The Church of St. Mary Thrimby is situated in the rural farming village of Little Strickland. It is a medieval church, first restored in 1686, then in 1813 moved from the original position near the river, to the centre of Little Strickland. It is in a reasonable state of repair with a churchyard still open.
There are approximately twenty houses with three working farms. The population is a mix of working families and retired people. As Little Strickland school was closed in 1976, the primary aged children now go to Morland Church of England primary school. For secondary education there is the option of Penrith or Appleby. There is a timber-frame village hall used for various social functions, but no shop or public house, these having closed many years ago.
With eight regular attenders at services out of some sixty-five on the civil electoral roll, our church attendance is 15% of the population – roughly five times the national average. Thirty services were held during 2009 with an average attendance of twelve, swelled by Joint Services, five of which were held in Thrimby during the year. Over the last nine years six funerals, two baptisms and one marriage have taken place. The PCC comprises six members, all of whom are over sixty. The total unrestricted receipts to church funds this year was £1640. Our Parish Offer, however, was met thanks to various fund-raising events.
Although adhering to middle churchmanship, using traditional hymns (Hymns Old & New) with some popular new ones, we aim to be as inclusive as possible regarding ‘rites of passage’, accommodating those requesting church weddings and baptisms and including the re-marriage of divorcees. We also value the opportunity we have had to have a discussion within our service instead of a sermon from time to time.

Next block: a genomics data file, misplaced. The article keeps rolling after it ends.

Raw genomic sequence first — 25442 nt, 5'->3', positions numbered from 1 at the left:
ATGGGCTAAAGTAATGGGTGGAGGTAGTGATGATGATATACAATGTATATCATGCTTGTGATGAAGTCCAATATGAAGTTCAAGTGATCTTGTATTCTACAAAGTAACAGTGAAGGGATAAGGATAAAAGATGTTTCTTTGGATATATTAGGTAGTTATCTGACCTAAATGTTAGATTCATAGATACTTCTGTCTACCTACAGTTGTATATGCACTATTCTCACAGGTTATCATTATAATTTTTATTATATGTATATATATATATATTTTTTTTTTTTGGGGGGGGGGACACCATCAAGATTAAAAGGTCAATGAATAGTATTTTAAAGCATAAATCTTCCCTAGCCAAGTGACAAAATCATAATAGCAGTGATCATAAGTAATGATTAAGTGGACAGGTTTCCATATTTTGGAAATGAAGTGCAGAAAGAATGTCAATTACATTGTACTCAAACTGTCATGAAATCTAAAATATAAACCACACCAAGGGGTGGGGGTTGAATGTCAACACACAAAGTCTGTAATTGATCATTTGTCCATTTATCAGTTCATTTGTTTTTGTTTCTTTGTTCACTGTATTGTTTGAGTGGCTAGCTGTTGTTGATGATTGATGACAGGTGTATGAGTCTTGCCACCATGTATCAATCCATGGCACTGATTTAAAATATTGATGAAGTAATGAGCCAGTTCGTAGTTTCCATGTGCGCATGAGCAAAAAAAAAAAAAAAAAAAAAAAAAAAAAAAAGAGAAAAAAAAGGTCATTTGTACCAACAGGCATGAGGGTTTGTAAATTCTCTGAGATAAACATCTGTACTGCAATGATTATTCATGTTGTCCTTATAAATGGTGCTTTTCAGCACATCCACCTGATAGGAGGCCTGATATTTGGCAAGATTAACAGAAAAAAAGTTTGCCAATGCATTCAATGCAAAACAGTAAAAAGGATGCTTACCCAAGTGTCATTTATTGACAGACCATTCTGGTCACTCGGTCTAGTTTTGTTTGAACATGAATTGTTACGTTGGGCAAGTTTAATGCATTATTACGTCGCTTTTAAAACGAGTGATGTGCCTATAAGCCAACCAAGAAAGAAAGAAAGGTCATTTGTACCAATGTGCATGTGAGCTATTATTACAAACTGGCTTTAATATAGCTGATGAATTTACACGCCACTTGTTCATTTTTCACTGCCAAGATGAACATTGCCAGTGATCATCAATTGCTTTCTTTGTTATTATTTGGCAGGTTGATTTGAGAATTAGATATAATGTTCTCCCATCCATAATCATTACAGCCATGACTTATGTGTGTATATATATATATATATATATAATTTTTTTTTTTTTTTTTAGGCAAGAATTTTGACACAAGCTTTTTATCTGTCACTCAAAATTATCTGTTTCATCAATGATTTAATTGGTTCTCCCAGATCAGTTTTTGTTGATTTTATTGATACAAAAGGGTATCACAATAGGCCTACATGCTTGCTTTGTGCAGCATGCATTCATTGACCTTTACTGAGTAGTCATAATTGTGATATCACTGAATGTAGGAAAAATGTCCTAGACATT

Coffee evenings are held monthly with a small “bring and buy” and raffle, and we have a bi-monthly discussion group considering various religious and ethical questions, recently looking at the “Living the Questions” DVDs. Other activities include history days, Christmas meals and various Open Gardens, quiz nights, village breakfasts etc. all of which are well supported by the whole village.
We hope to continue to combine village and church activities and indeed in the longer term, not restrict the use of the church building solely for church services. As a parish within a multi-parish unit, we wish to retain our own identity whilst keeping the close links and relationships which have developed in recent years with the other parishes in the group.